The objective of NAFTA was to remove barriers to trade and investment between the United States, Canada and Mexico. The introduction of NAFTA on January 1, 1994, resulted in the immediate elimination of tariffs on more than half of Mexico`s exports to the United States and more than one-third of U.S. exports to Mexico. Within 10 years of implementing the agreement, all tariffs between the U.S. and Mexico are expected to be abolished, with the exception of some U.S. agricultural exports to Mexico, which are expected to expire within 15 years. [29] Most of the trade between the United States and Canada was already duty-free. NAFTA also aimed to eliminate non-tariff barriers to trade and protect intellectual property rights in traded goods. In 1984, Congress passed the Trade and Customs Act, which gave the president the power to negotiate free trade agreements. He only allowed Congress to approve or reject, and he could not change the negotiating points. The political divide was particularly wide in terms of views on free trade with Mexico. Contrary to a favorable view of free trade with Canada, which 79 percent of Americans called a fair trading partner, only 47 percent of Americans believed Mexico was doing fair trade. The gap between Democrats and Republicans has widened: 60 percent of Democrats thought Mexico was fair trade, compared to only 28 percent of Republicans.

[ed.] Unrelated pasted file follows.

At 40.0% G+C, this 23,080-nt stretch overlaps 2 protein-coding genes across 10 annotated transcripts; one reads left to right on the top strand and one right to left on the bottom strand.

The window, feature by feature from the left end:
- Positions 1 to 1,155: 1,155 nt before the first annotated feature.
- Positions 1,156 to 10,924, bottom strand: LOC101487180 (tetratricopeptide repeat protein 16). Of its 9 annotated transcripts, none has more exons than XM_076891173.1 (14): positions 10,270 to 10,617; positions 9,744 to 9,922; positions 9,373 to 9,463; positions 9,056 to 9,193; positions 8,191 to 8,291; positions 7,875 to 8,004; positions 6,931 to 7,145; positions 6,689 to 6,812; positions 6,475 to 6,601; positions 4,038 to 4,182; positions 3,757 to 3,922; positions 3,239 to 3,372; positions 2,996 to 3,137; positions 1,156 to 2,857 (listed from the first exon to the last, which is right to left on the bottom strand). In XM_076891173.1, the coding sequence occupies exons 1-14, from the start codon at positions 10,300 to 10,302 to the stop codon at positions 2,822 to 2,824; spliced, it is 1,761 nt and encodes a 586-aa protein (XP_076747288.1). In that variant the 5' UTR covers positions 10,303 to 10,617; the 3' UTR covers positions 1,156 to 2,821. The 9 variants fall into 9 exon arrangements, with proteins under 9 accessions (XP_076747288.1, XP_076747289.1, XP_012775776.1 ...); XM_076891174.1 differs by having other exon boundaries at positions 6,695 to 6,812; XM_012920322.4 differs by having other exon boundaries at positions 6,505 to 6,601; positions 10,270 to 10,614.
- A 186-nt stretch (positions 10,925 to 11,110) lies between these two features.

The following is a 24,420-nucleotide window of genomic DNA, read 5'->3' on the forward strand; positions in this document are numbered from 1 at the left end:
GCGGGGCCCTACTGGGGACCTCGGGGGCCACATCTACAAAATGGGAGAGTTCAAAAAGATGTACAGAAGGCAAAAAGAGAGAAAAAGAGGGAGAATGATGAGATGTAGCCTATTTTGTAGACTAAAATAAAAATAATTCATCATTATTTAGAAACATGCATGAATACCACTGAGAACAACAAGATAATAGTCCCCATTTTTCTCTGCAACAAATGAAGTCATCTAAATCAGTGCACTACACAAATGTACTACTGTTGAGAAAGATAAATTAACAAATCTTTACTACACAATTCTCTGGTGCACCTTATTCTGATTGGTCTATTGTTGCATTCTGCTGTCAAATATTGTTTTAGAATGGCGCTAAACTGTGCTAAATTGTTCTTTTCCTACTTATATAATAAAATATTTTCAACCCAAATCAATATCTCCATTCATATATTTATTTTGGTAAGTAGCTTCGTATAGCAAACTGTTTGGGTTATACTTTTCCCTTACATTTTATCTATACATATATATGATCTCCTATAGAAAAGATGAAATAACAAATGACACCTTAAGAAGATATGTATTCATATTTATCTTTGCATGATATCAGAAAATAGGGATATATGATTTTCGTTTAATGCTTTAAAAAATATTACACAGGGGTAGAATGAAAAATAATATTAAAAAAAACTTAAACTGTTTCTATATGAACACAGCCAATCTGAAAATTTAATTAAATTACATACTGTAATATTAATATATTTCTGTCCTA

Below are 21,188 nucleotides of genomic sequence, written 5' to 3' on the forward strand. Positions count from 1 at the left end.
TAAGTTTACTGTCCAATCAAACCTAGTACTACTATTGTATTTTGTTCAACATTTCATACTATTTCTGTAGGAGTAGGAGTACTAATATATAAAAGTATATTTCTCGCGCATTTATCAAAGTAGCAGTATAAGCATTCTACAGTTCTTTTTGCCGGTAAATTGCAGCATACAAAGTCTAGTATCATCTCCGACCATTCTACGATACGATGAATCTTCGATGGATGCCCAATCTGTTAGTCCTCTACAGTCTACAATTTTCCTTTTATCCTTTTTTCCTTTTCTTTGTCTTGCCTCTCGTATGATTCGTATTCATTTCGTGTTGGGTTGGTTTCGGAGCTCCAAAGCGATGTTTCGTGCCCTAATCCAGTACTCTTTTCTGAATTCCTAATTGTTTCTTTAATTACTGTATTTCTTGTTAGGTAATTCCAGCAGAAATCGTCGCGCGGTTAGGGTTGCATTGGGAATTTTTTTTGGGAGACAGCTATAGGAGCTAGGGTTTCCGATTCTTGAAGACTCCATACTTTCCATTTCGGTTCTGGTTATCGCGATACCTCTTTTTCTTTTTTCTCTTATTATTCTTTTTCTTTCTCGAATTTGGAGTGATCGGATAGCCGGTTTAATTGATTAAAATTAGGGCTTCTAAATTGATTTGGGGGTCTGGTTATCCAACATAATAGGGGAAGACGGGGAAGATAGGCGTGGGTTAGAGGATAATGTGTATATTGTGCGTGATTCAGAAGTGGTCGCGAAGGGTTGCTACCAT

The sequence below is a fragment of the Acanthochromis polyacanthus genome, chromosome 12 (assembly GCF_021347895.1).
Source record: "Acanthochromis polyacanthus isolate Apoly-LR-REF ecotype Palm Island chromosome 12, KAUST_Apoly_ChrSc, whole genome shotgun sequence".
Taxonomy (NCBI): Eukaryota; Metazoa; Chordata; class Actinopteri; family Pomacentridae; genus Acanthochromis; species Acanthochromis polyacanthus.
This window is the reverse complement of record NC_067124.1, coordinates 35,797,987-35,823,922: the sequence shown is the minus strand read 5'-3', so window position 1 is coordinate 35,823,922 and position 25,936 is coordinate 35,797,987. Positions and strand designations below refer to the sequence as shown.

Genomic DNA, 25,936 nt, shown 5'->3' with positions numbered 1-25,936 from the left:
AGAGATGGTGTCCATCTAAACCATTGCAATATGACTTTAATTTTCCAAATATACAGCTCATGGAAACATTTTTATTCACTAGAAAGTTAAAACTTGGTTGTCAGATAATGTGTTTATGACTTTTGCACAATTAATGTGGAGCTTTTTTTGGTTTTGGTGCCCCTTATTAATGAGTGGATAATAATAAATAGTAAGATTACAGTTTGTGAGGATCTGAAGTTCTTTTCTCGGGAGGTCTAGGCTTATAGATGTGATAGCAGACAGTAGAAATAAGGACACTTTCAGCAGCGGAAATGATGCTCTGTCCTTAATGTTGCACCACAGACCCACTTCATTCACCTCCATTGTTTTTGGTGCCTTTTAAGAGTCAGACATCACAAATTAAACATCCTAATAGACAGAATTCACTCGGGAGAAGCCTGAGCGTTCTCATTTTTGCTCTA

That was the highest score of Democrats and the lowest score of Republicans ever recorded by the Chicago Council Survey. The Republicans had a more negative view of Canada as a fair trading partner than the Democrats. [160] The objective of the North American Free Trade Agreement is to reduce trade costs, increase business investment and help North America become more competitive in the global marketplace. Although NAFTA did not keep its promises, it remained in force. In fact, in 2004, the Central American Free Trade Agreement (CEFTA) extended NAFTA to five Central American countries (El Salvador, Guatemala, Honduras, Costa Rica and Nicaragua). In the same year, the Dominican Republic joined the group by signing a free trade agreement with the United States, followed by Colombia in 2006, Peru in 2007 and Panama in 2011. According to many experts, the Trans-Pacific Partnership (TPP), signed on October 5, 2015, represented an extension of NAFTA on a much larger scale. In addition, all three countries have seen an increase in trade, economic growth and wages since the adoption of NAFTA in 1994, but whether this is the result of NAFTA remains a question for experts.

In fact, a 2010 report by the Congressional Research Service stated that “most studies conducted under NAFTA have found that the impact on the Mexican economy has been at most modest.” What is clear is that NAFTA is still a flash in the air for political views on globalization and free trade in general. Opposition to NAFTA has grown and made it much more politically difficult to implement other similar free trade agreements. This was clearly demonstrated in the summer of 2005, when the Central American Free Trade Agreement (CEFTA) stagnated in Congress due to a lack of support. Two journalists, Dawn Gilbertson and Jonathan J. Higuera, who wrote in the Republic of Arizona on the occasion of NAFTA`s tenth anniversary, summed it up this way: “The reality of 10-year-old NAFTA is this: an ever-changing story of winners and losers, largely separated by where you work and what you do.” The same goes for the impact of NAFTA on small businesses. For some, it was a chance to grow and for others a challenge to overcome. .